1. It’s not clear that there is a net benefit in emissions from NG use

          Emissions have dropped to 1994 levels…can’t get more clear then that.

    3. F-

      That was weak, even for you.

    4. Awww, Tony, first you lose on gun control, and now you may have to live in a world where dirty proles (some of them Indian and Chinese!) are able to enjoy the same abundance as their betters such as yourself. And in a few years, the math dictates that your beloved social programs need major reforms.

      Your going to just end up a desiccated corpse from all the tears you’ll shed, aren’t you?

      1. Just make sure to collect those tears! Then the legacy of Tony will have proven worth for something. Monocle polish!

      2. You mean the ones we’re exporting coal to thanks to our increase in natural gas use?

        1. Er. We’re exporting coal not because we’re using less of it, but because Europe is buying more of it.

          I wonder why THAT is. Might be because of Germany shutting down it’s nuclear plants. As everyone predicted, shutting down nuclear didn’t suddenly cause everyone to give up refridgeration and live in a pre-industrial wind+solar economy. Instead they just burnt more coal.

          It would take a totalitarian dictatorship to impose the kind of lifestyle changes necessary to go to a pure-renewable energy economy.

          1. We’re exporting coal not because we’re using less of it

            We are using less of it.

    5. So how about building a bunch of nuclear plants, Tony.

      That would solve the problem, but sadly not require us to “change our lifestyles” which is you are your friends true goal.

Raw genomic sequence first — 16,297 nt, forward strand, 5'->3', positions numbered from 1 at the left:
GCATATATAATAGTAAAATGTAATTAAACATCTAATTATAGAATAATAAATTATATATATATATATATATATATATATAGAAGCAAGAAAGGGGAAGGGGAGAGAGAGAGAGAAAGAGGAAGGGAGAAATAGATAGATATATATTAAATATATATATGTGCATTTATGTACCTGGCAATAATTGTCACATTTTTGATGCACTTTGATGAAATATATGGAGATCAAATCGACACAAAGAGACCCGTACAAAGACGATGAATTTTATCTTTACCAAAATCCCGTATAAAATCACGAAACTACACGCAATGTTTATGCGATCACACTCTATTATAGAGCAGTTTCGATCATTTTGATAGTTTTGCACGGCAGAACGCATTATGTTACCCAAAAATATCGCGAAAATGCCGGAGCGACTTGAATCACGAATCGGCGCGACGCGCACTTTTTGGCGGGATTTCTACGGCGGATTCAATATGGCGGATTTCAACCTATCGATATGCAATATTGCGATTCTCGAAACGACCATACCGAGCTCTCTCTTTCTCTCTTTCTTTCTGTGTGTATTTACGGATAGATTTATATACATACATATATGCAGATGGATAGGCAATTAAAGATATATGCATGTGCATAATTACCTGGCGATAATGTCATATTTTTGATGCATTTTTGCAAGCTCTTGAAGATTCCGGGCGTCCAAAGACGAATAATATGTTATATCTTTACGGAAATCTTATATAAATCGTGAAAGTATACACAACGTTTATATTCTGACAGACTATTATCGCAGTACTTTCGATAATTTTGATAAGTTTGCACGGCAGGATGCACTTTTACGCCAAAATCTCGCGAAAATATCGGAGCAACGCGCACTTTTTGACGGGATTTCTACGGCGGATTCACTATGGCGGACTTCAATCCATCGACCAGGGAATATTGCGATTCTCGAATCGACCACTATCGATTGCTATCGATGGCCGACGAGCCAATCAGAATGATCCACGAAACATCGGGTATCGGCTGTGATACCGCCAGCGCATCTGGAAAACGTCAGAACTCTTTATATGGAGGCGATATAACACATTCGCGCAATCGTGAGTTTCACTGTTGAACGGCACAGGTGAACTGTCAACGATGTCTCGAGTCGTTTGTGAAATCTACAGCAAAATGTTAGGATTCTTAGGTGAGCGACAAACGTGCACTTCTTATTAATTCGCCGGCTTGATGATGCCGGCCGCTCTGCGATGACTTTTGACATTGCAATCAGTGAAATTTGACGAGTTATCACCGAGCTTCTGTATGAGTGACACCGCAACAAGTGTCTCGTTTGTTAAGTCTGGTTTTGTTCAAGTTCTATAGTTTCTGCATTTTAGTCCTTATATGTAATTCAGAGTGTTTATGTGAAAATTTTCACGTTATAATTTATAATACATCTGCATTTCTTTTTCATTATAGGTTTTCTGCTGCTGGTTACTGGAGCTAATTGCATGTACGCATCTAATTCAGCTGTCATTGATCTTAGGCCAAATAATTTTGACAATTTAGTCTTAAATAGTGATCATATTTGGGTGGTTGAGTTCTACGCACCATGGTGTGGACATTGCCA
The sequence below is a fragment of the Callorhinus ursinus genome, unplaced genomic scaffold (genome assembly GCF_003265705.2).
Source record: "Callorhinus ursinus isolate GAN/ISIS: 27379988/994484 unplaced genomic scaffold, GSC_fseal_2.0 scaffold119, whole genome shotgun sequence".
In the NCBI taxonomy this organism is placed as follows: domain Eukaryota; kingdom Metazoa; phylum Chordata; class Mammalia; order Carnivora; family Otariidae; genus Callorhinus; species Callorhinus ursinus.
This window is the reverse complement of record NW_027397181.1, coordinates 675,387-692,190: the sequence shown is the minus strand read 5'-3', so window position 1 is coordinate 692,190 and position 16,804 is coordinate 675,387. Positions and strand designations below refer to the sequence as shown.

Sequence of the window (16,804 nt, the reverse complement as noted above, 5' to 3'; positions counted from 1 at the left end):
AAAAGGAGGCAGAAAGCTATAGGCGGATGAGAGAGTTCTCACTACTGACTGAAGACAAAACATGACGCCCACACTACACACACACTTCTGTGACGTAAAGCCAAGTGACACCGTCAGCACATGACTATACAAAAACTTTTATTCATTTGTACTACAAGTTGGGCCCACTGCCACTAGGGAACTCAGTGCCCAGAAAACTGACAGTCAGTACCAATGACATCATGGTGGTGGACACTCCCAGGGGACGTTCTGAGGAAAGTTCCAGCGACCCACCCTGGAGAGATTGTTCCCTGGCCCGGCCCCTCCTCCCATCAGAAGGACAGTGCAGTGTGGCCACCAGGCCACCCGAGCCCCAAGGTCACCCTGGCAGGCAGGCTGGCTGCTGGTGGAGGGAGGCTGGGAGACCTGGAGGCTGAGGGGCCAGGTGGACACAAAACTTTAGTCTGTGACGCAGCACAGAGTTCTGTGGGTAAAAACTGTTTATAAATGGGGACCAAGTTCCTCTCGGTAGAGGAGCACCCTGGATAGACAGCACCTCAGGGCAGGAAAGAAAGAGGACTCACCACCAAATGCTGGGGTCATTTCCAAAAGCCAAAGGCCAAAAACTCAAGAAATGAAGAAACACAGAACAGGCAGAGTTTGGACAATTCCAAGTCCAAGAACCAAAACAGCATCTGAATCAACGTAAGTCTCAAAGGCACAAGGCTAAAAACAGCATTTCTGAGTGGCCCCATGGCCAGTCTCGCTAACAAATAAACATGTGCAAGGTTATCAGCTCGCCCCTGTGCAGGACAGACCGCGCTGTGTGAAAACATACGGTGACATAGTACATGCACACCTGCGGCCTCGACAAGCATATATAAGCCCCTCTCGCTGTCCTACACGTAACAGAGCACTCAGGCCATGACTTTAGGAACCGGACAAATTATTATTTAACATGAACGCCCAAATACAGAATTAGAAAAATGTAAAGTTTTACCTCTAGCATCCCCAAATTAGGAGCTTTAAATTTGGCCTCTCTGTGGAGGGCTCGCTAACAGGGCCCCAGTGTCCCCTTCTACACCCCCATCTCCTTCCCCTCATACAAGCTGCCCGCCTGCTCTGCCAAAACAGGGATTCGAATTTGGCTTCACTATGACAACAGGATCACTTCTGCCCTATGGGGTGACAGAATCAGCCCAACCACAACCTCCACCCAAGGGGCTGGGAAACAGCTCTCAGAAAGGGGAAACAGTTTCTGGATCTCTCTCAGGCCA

You aren’t interested in saving the planet, your interested in using climate change as a pretext for a big socialist experiment.

      1. I don’t want to change anyone’s lifestyle, I just don’t have a stick up my ass about small government, so I’m OK with the massive government allocation of resources that would be necessary to build a bunch of nuclear plants or other deployments of clean energy technology. Wait, you’re advocating for nuclear aren’t you…?

  5. Ron,

    It only saves the planet if you believe CO2 emissions are bad. Really Ron, you style are buying that religion?

    1. NG also has less Hg, S, and other junk than coal. Even if you aren’t worried about CO2 (and I’m not), NG is much cleaner than coal.

      1. Open coal mines with its run off have to be far worse for ground water then any airtight pipe going into the ground.

  6. North Dakota should change the law about flaring; currently, companies are allowed to do it for up to a year. Wasting more than a third of the methane released by fracking, for no other reason than because it’s “less profitable,” is stupid.…..akota-dark

    1. “Wasting more than a third of the methane released by fracking, for no other reason than because it’s “less profitable,” is stupid.”

      Uh, seemingly not.

    2. Yeah I’m going to assume NPR screwed that up somehow.

    3. There is no infrastructure to transport it currently, and won’t be until Obama starts letting some of the pipelines to be built.

      1. “There is no infrastructure to transport it currently, and won’t be until Obama starts letting some of the pipelines to be built.”

        So the gov’t will make it un-profitable and then pass a law requiring it to be used anyhow.
        And then, (step #3), call the result a MARKET FAILURE!

        1. I never disputed that as a possible scenario.

    4. You want to guess how much methane is released from an open coal mine?

      My guess it is a pretty big number compared to “flaring”.

  7. Fracking also helps the economy. The less money I’m spending on my heating costs, the more money I can spend buying various consumer goods, not to mention hookers and blow.

    I’m in PA, fracking capital of the East. My heating bill is about half of what it used to be. Suck it, environmental nutbars.

    1. Same here in UT. The areas were fracking is big are making bank off of the boom, too.

      1. Gas royalties in PA were $1 billion in 2012. That’s for northern and southwestern PA, rural areas that need the money and jobs.

        Plus the state got $140 million or so in impact fees. Our Game Commission was once teetering financially because of fewer hunters; now it’s rolling in clover since it leased gamelands to drilling.